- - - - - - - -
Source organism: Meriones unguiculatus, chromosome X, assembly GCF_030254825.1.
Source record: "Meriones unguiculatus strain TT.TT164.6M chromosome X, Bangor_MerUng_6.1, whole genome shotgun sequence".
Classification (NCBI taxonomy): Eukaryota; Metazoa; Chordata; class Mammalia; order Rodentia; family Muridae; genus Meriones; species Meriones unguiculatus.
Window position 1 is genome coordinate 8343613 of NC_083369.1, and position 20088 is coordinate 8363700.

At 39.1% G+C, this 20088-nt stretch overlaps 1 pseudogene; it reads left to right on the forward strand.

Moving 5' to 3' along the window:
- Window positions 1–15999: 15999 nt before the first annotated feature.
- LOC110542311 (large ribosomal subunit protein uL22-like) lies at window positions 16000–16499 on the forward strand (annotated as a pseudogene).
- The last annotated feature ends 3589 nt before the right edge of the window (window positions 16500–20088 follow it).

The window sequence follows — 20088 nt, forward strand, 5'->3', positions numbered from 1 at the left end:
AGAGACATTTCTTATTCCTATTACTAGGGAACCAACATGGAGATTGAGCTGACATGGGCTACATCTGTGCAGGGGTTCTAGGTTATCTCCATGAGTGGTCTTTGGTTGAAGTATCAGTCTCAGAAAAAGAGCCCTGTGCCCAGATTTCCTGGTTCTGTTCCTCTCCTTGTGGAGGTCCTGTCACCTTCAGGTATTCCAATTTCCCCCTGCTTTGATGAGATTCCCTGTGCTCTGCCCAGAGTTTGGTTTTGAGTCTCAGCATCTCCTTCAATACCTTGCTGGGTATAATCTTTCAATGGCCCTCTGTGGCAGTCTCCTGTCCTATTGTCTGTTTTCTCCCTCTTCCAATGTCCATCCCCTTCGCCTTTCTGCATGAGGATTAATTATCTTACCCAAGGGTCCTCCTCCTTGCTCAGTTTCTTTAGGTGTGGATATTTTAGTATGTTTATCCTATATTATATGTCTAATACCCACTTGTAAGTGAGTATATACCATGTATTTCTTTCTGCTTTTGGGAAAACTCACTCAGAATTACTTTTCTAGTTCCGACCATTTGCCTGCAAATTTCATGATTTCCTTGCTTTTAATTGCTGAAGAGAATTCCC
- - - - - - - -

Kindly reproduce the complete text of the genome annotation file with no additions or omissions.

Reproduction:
Source organism: Meriones unguiculatus, chromosome X, assembly GCF_030254825.1.
Source record: "Meriones unguiculatus strain TT.TT164.6M chromosome X, Bangor_MerUng_6.1, whole genome shotgun sequence".
Classification (NCBI taxonomy): Eukaryota; Metazoa; Chordata; class Mammalia; order Rodentia; family Muridae; genus Meriones; species Meriones unguiculatus.
Window position 1 is genome coordinate 8343613 of NC_083369.1, and position 20088 is coordinate 8363700.

At 39.1% G+C, this 20088-nt stretch overlaps 1 pseudogene; it reads left to right on the forward strand.

Moving 5' to 3' along the window:
- Window positions 1–15999: 15999 nt before the first annotated feature.
- LOC110542311 (large ribosomal subunit protein uL22-like) lies at window positions 16000–16499 on the forward strand (annotated as a pseudogene).
- The last annotated feature ends 3589 nt before the right edge of the window (window positions 16500–20088 follow it).

The window sequence follows — 20088 nt, forward strand, 5'->3', positions numbered from 1 at the left end:
AGAGACATTTCTTATTCCTATTACTAGGGAACCAACATGGAGATTGAGCTGACATGGGCTACATCTGTGCAGGGGTTCTAGGTTATCTCCATGAGTGGTCTTTGGTTGAAGTATCAGTCTCAGAAAAAGAGCCCTGTGCCCAGATTTCCTGGTTCTGTTCCTCTCCTTGTGGAGGTCCTGTCACCTTCAGGTATTCCAATTTCCCCCTGCTTTGATGAGATTCCCTGTGCTCTGCCCAGAGTTTGGTTTTGAGTCTCAGCATCTCCTTCAATACCTTGCTGGGTATAATCTTTCAATGGCCCTCTGTGGCAGTCTCCTGTCCTATTGTCTGTTTTCTCCCTCTTCCAATGTCCATCCCCTTCGCCTTTCTGCATGAGGATTAATTATCTTACCCAAGGGTCCTCCTCCTTGCTCAGTTTCTTTAGGTGTGGATATTTTAGTATGTTTATCCTATATTATATGTCTAATACCCACTTGTAAGTGAGTATATACCATGTATTTCTTTCTGCTTTTGGGAAAACTCACTCAGAATTACTTTTCTAGTTCCGACCATTTGCCTGCAAATTTCATGATTTCCTTGCTTTTAATTGCTGAAGAGAATTCCC